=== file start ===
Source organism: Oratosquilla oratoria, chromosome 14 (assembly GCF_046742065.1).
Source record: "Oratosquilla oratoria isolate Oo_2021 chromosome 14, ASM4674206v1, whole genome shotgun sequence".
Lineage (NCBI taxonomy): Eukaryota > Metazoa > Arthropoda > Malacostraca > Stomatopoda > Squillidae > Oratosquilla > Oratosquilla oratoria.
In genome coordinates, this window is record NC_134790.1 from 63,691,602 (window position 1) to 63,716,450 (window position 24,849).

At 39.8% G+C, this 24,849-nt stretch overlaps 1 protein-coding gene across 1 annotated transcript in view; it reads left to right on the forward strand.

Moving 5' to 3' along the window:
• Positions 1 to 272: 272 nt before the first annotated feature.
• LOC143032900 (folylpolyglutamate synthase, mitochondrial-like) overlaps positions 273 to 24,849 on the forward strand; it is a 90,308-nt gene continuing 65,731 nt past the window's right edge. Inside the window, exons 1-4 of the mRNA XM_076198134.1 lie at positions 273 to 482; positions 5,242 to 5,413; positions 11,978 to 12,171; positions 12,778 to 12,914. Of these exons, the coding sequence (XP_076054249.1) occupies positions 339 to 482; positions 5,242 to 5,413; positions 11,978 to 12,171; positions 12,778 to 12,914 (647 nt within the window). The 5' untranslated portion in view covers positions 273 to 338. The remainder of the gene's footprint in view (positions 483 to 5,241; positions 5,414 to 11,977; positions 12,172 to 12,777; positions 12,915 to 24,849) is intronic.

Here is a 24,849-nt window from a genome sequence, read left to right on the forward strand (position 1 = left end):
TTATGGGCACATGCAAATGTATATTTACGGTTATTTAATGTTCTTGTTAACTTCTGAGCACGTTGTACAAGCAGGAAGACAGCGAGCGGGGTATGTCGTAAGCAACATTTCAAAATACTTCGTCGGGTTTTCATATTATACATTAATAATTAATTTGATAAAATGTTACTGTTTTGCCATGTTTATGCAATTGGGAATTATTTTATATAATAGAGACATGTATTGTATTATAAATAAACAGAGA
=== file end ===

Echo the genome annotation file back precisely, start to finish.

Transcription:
Source organism: Oratosquilla oratoria, chromosome 14 (assembly GCF_046742065.1).
Source record: "Oratosquilla oratoria isolate Oo_2021 chromosome 14, ASM4674206v1, whole genome shotgun sequence".
Lineage (NCBI taxonomy): Eukaryota > Metazoa > Arthropoda > Malacostraca > Stomatopoda > Squillidae > Oratosquilla > Oratosquilla oratoria.
In genome coordinates, this window is record NC_134790.1 from 63,691,602 (window position 1) to 63,716,450 (window position 24,849).

At 39.8% G+C, this 24,849-nt stretch overlaps 1 protein-coding gene across 1 annotated transcript in view; it reads left to right on the forward strand.

Moving 5' to 3' along the window:
• Positions 1 to 272: 272 nt before the first annotated feature.
• LOC143032900 (folylpolyglutamate synthase, mitochondrial-like) overlaps positions 273 to 24,849 on the forward strand; it is a 90,308-nt gene continuing 65,731 nt past the window's right edge. Inside the window, exons 1-4 of the mRNA XM_076198134.1 lie at positions 273 to 482; positions 5,242 to 5,413; positions 11,978 to 12,171; positions 12,778 to 12,914. Of these exons, the coding sequence (XP_076054249.1) occupies positions 339 to 482; positions 5,242 to 5,413; positions 11,978 to 12,171; positions 12,778 to 12,914 (647 nt within the window). The 5' untranslated portion in view covers positions 273 to 338. The remainder of the gene's footprint in view (positions 483 to 5,241; positions 5,414 to 11,977; positions 12,172 to 12,777; positions 12,915 to 24,849) is intronic.

Here is a 24,849-nt window from a genome sequence, read left to right on the forward strand (position 1 = left end):
TTATGGGCACATGCAAATGTATATTTACGGTTATTTAATGTTCTTGTTAACTTCTGAGCACGTTGTACAAGCAGGAAGACAGCGAGCGGGGTATGTCGTAAGCAACATTTCAAAATACTTCGTCGGGTTTTCATATTATACATTAATAATTAATTTGATAAAATGTTACTGTTTTGCCATGTTTATGCAATTGGGAATTATTTTATATAATAGAGACATGTATTGTATTATAAATAAACAGAGA